Year-round good weather and a host of unbelievable landscapes are turning Salta, in Argentina’s northwest, into the country’s next adventure frontier. But is the region ready for an influx of international tourists?

A bright-blue 1928 Ford ‘Model A’ Phaeton blares along Route 40 from San Miguel de Tucumàn toward the colonial city of Salta in northwest Argentina. I’m in the back. At the wheel is Perkins, my driver and guide—whose real name is Cristián.

I’ve got my poncho on and my ‘queen’s wave’ down. Riding along the route that traverses the length of western Argentina alongside the Andes, our vintage two-car parade becomes the main attraction; a traffic-stopper that makes everyone pull out their phones for photos. My fame could easily get to my head. Instead, the wind gets blown into my bones.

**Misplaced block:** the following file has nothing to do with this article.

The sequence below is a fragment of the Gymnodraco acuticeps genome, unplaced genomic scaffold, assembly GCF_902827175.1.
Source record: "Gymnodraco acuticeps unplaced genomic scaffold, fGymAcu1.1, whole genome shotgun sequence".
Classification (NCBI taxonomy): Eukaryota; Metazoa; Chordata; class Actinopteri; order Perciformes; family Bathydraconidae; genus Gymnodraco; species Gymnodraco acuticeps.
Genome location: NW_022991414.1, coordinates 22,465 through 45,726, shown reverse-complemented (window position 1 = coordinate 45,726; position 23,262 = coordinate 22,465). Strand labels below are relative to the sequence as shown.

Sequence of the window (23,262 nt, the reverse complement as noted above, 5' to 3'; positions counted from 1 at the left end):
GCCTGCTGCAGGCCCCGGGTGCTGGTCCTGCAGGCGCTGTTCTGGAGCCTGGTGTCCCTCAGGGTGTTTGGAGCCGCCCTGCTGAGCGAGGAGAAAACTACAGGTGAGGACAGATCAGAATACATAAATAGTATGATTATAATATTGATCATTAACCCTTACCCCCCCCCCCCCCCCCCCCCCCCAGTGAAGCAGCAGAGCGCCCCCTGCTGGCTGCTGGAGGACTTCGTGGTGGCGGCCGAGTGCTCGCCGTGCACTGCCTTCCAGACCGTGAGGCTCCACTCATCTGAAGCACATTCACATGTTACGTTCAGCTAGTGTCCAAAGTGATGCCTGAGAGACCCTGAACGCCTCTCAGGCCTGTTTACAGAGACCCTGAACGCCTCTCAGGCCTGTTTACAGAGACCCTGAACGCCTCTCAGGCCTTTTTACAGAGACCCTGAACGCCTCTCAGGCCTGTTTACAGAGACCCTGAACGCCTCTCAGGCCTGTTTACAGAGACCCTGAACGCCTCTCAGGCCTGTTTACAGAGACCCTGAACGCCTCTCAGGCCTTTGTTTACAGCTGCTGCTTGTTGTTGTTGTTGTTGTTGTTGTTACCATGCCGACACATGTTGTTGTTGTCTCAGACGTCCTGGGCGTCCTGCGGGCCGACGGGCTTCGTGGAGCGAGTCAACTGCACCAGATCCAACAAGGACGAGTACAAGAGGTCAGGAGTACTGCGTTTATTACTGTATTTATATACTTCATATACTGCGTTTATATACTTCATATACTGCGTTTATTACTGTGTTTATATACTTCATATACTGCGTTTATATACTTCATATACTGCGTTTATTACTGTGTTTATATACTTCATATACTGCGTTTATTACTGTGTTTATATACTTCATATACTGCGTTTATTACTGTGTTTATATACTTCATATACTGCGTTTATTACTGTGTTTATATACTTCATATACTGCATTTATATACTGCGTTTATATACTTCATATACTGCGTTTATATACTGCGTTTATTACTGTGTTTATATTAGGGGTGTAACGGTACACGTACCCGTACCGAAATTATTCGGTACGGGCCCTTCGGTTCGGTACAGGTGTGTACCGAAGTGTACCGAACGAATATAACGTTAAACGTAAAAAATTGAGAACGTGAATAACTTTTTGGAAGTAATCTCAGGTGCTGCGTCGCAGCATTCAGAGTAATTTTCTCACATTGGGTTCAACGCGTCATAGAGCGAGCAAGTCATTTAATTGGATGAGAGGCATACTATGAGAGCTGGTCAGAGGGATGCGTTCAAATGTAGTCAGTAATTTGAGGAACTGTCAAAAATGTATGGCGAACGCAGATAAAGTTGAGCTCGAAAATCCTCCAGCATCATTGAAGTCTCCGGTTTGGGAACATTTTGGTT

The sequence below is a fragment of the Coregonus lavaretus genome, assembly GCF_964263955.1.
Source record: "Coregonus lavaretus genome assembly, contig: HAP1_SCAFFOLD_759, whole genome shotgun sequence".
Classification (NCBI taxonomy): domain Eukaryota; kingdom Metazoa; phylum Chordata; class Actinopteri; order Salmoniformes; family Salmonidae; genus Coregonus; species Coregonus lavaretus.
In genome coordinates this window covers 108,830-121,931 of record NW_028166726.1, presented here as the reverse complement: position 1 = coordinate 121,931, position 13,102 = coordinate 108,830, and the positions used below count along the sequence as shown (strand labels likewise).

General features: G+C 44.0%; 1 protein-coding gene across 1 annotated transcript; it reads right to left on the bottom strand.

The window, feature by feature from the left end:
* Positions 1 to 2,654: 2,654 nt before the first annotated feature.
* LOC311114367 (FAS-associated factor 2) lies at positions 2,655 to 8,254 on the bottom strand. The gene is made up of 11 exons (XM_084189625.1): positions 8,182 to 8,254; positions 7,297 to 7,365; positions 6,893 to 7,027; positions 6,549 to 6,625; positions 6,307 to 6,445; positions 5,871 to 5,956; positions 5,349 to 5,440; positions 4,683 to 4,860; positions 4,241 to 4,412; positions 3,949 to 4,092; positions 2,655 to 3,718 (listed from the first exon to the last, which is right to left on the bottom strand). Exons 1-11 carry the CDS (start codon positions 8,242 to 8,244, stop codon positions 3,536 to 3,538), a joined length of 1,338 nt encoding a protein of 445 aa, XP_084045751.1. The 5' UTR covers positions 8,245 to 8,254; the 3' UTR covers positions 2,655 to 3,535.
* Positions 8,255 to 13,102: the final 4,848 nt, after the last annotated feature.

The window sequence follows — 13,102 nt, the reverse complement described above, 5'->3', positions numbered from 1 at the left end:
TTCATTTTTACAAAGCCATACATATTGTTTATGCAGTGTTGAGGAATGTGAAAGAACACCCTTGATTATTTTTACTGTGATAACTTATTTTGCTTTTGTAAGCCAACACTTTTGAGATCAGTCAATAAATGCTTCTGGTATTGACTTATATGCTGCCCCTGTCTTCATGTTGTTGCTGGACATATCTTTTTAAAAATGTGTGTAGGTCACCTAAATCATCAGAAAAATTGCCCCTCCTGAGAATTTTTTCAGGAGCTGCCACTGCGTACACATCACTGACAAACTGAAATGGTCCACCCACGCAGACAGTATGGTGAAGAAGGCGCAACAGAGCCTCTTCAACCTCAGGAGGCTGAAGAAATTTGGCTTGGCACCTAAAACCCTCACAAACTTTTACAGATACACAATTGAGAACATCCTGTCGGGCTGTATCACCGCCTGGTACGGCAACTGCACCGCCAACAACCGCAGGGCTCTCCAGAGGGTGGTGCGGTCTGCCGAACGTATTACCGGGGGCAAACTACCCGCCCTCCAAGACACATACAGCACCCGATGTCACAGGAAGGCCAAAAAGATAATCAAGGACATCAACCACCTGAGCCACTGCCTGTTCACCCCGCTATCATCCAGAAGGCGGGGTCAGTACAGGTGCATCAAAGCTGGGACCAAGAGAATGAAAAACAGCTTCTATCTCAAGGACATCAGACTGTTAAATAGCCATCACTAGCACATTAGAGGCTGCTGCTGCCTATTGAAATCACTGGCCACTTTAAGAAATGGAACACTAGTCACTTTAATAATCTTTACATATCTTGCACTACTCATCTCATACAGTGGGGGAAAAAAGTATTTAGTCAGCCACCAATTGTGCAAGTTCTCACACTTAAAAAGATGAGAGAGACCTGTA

By the time we make it to Estancia Las Carreras, a historic Jesuit estate and our first stop on this three-day antique car adventure, I feel so windblown that I skip the horseback ride. Instead, I defrost by the fireplace and munch on taif, a Manchego-style cheese made at the estancia with cow instead of sheep milk from a recipe that’s been passed down over nine generations.